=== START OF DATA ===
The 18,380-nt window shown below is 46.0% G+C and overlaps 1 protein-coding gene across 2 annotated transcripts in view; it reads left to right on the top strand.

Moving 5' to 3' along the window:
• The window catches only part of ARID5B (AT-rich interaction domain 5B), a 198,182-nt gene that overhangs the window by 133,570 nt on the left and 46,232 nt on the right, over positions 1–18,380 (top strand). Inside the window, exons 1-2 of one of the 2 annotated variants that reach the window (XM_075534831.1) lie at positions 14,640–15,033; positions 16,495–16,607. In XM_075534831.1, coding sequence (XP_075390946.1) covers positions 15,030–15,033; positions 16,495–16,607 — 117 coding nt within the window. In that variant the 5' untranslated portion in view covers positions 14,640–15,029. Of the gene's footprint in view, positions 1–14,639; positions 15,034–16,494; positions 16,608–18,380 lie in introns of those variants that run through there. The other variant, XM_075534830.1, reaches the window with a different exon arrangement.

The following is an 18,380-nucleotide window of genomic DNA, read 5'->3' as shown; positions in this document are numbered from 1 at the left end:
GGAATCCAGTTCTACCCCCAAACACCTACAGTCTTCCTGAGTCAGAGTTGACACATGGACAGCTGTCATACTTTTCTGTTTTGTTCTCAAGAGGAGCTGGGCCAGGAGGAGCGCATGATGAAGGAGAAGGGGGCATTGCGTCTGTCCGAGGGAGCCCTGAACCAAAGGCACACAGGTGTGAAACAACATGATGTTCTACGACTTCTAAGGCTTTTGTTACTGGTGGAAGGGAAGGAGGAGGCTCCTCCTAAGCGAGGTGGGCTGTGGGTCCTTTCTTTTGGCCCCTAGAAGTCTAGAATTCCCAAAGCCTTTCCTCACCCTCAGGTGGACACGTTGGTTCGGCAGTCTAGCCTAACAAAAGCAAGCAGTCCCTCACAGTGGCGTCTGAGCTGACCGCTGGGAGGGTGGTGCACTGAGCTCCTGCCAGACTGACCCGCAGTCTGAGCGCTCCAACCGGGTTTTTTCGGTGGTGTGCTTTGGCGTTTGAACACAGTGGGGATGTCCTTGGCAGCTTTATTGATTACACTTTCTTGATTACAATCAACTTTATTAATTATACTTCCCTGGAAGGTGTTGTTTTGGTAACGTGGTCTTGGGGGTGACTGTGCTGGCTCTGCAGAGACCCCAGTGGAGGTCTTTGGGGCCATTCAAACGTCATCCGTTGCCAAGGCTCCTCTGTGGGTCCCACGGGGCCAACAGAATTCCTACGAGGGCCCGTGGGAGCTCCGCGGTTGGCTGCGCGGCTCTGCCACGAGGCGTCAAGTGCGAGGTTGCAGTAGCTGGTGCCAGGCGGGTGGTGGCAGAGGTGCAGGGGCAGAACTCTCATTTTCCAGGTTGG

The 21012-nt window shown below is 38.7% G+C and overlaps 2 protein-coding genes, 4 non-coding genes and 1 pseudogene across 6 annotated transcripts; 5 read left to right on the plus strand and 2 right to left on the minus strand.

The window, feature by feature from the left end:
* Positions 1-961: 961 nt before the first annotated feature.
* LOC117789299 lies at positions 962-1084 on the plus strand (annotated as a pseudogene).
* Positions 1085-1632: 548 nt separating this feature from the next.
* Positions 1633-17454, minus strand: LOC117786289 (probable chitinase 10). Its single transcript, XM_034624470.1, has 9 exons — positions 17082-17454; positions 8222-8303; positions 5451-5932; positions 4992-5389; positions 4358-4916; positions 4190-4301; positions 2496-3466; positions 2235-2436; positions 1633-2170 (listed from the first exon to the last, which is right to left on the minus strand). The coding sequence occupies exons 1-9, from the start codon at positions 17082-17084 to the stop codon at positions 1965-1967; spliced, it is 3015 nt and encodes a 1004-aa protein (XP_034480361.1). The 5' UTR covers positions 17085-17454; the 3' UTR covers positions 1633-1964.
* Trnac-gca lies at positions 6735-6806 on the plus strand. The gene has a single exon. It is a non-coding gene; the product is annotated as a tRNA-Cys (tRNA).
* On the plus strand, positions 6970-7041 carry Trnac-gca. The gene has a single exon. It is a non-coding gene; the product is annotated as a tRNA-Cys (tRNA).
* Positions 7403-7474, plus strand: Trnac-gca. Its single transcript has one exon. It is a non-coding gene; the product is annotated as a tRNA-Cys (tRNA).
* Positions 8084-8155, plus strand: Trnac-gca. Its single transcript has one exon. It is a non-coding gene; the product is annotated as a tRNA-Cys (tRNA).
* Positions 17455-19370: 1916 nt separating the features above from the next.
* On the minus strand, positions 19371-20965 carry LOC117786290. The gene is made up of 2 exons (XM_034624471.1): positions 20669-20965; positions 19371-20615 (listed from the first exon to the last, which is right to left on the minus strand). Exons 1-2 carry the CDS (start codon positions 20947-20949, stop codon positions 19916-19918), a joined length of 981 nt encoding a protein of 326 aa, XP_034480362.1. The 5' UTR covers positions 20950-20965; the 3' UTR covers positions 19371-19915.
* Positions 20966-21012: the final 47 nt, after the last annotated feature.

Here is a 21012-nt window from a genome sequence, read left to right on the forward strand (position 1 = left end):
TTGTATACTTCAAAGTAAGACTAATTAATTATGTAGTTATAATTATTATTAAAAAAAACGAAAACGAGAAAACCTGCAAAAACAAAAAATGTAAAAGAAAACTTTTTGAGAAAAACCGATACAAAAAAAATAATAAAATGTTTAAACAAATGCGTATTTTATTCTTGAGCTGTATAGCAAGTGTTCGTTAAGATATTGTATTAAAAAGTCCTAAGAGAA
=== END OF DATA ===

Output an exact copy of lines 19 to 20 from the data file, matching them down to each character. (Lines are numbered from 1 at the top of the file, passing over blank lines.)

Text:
Here is a 21012-nt window from a genome sequence, read left to right on the forward strand (position 1 = left end):
TTGTATACTTCAAAGTAAGACTAATTAATTATGTAGTTATAATTATTATTAAAAAAAACGAAAACGAGAAAACCTGCAAAAACAAAAAATGTAAAAGAAAACTTTTTGAGAAAAACCGATACAAAAAAAATAATAAAATGTTTAAACAAATGCGTATTTTATTCTTGAGCTGTATAGCAAGTGTTCGTTAAGATATTGTATTAAAAAGTCCTAAGAGAA